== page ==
According to Vladimir Lakhter, DO, Assistant Professor of Medicine at the Lewis Katz School of Medicine and an interventional cardiologist involved in the RESCUE trial, “Data from the RESCUE trial suggests that this device not only improves the right ventricular function promptly but also reduces the burden of blood clots in these arteries at a much lower dose of the clot-dissolving medication.”
“The interim results of the RESCUE trial confirm my bedside observation that patients improve rapidly following treatment with the Bashir™ Endovascular Catheter thrombolysis protocol,” added Parth Rali, MD, Associate Professor of Thoracic Medicine and Surgery at the Lewis Katz School of Medicine, Director of the Temple Pulmonary Embolism Response Team (PERT) Program and Site Principal Investigator in the RESCUE trial. “Having a device that is capable of significant clot reduction – and at the same time being safe – is what has impressed me the most in the interim results.”
“The results of this interim analysis validate the unique design of this catheter that allows for the targeted administration of thrombolytic therapy to the pulmonary arteries,” said Daniel Edmundowicz, MS, MD, FACC, Chief of Cardiology at Temple University Hospital, Florence B. Bernheimer Distinguished Service Professorship Chair of Cardiology and Professor and Vice Chair of Program Development in the Department of Medicine at the Lewis Katz School of Medicine, and Medical Director of the Temple Heart & Vascular Institute. “Prolonged occlusion of these arteries by clot not only results in low oxygen levels in the body but also places hemodynamic stressors on the right side of the heart that it simply is not designed to handle. I am very proud of this collaborative effort that has been validated as a technique to quickly, safely and effectively reduce clot burden.”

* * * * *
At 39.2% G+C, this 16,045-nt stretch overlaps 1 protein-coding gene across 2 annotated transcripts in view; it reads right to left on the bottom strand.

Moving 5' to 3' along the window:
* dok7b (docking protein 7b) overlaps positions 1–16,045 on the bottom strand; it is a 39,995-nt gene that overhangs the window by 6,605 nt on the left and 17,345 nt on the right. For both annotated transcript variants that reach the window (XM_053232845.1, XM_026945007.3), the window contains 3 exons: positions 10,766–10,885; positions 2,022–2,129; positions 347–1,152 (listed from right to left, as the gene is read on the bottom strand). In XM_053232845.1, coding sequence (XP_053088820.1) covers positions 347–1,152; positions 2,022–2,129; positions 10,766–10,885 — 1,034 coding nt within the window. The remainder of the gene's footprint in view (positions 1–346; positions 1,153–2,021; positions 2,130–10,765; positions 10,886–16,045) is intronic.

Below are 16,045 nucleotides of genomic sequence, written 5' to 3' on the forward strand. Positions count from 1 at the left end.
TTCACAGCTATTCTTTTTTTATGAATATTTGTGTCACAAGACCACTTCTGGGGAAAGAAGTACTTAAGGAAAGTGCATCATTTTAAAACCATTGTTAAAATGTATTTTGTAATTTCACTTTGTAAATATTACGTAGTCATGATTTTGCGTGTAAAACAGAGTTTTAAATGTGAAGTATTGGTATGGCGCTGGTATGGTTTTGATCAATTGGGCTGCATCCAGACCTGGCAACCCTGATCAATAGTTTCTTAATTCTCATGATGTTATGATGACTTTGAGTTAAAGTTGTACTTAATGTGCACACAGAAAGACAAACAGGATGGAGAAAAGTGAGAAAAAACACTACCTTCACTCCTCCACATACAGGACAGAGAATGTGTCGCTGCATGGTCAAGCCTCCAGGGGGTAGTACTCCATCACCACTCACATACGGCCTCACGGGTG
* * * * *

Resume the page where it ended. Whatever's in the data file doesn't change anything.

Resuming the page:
The Bashir™ Endovascular Catheters were cleared by the U.S. Food and Drug Administration in 2019 for the treatment of blood clots in veins and arteries in the peripheral vasculature.
Editor’s Note: Dr. Bashir is a co-founder and has equity interest in Thrombolex, Inc., a medical device company developing interventional catheter-based therapies for the rapid and effective treatment of acute venous thromboembolic disorders. Temple University also holds financial interests in the Bashir™ Endovascular Catheter and other Thrombolex products pursuant to the license granted to Thrombolex for the University’s interest in patents co-invented by Dr. Riyaz Bashir. As a result of these interests, Temple University could ultimately potentially benefit financially from the outcome of this research. These interests have been reviewed and approved by Temple University in accordance with its Institutional Conflict of Interest policy. Questions about this can be directed to firstname.lastname@example.org. Questions regarding individual Lewis Katz School of Medicine researcher interests may be directed to email@example.com.